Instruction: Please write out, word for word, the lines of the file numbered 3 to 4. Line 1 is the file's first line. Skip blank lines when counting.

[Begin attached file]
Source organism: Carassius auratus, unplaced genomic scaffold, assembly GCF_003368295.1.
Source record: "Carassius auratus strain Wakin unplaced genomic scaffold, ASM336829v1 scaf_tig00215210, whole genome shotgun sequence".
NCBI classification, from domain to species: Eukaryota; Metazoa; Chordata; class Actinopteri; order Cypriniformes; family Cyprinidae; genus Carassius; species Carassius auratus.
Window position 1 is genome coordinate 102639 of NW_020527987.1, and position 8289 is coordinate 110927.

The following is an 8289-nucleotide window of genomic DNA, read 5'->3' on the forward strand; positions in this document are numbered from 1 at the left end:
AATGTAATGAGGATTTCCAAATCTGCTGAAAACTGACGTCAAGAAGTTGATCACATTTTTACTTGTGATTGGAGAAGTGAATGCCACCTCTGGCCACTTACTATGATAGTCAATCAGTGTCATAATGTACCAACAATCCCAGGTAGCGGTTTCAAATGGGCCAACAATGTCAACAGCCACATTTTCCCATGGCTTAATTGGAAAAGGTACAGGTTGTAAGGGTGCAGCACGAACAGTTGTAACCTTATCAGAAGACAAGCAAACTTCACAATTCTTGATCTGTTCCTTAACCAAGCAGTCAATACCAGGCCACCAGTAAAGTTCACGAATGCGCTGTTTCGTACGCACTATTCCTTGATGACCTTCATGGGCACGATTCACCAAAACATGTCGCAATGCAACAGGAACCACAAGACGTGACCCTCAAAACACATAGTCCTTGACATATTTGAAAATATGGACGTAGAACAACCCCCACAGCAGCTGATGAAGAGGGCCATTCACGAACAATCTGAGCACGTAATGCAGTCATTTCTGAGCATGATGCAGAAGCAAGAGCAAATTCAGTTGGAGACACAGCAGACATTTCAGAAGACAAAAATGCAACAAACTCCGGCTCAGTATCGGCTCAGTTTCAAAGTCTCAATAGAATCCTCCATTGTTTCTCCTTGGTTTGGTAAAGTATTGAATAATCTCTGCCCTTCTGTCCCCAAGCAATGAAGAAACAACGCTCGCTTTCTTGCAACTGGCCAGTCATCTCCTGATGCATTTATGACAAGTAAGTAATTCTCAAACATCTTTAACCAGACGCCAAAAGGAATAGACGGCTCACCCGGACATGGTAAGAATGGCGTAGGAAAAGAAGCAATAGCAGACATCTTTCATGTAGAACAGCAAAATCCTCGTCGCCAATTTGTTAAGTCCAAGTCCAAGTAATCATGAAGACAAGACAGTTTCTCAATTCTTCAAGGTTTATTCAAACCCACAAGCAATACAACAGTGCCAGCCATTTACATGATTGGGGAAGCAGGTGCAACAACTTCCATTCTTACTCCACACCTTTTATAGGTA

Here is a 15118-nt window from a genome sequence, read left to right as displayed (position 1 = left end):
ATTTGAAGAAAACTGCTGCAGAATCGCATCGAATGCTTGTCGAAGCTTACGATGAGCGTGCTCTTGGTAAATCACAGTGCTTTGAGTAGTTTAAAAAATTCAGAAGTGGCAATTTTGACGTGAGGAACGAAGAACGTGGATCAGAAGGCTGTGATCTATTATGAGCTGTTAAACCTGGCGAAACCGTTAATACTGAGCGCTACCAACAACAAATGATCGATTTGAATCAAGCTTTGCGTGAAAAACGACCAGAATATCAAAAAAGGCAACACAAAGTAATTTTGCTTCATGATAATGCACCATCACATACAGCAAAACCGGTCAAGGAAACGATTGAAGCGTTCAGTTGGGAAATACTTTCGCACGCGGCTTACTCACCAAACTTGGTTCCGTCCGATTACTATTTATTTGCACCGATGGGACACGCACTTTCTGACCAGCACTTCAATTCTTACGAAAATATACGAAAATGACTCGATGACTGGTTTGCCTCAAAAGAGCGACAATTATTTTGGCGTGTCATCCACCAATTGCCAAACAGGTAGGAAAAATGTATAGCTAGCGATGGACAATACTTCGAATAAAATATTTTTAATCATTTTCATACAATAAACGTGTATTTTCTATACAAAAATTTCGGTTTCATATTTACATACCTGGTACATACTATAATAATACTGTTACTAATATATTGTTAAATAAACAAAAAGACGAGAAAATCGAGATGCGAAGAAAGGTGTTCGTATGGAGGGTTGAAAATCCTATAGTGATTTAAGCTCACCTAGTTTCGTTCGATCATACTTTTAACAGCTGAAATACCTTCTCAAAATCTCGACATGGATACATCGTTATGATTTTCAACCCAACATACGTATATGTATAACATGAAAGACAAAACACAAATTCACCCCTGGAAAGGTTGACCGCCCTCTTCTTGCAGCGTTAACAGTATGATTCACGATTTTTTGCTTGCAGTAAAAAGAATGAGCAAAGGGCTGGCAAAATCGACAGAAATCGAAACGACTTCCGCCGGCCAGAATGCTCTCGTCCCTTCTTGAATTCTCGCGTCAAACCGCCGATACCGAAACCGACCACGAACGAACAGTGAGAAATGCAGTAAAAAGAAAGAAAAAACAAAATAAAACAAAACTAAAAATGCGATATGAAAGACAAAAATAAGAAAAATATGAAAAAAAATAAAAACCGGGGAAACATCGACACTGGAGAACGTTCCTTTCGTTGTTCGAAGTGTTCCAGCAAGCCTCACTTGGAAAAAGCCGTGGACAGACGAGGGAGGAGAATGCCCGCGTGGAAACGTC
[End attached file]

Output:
NCBI classification, from domain to species: Eukaryota; Metazoa; Chordata; class Actinopteri; order Cypriniformes; family Cyprinidae; genus Carassius; species Carassius auratus.
Window position 1 is genome coordinate 102639 of NW_020527987.1, and position 8289 is coordinate 110927.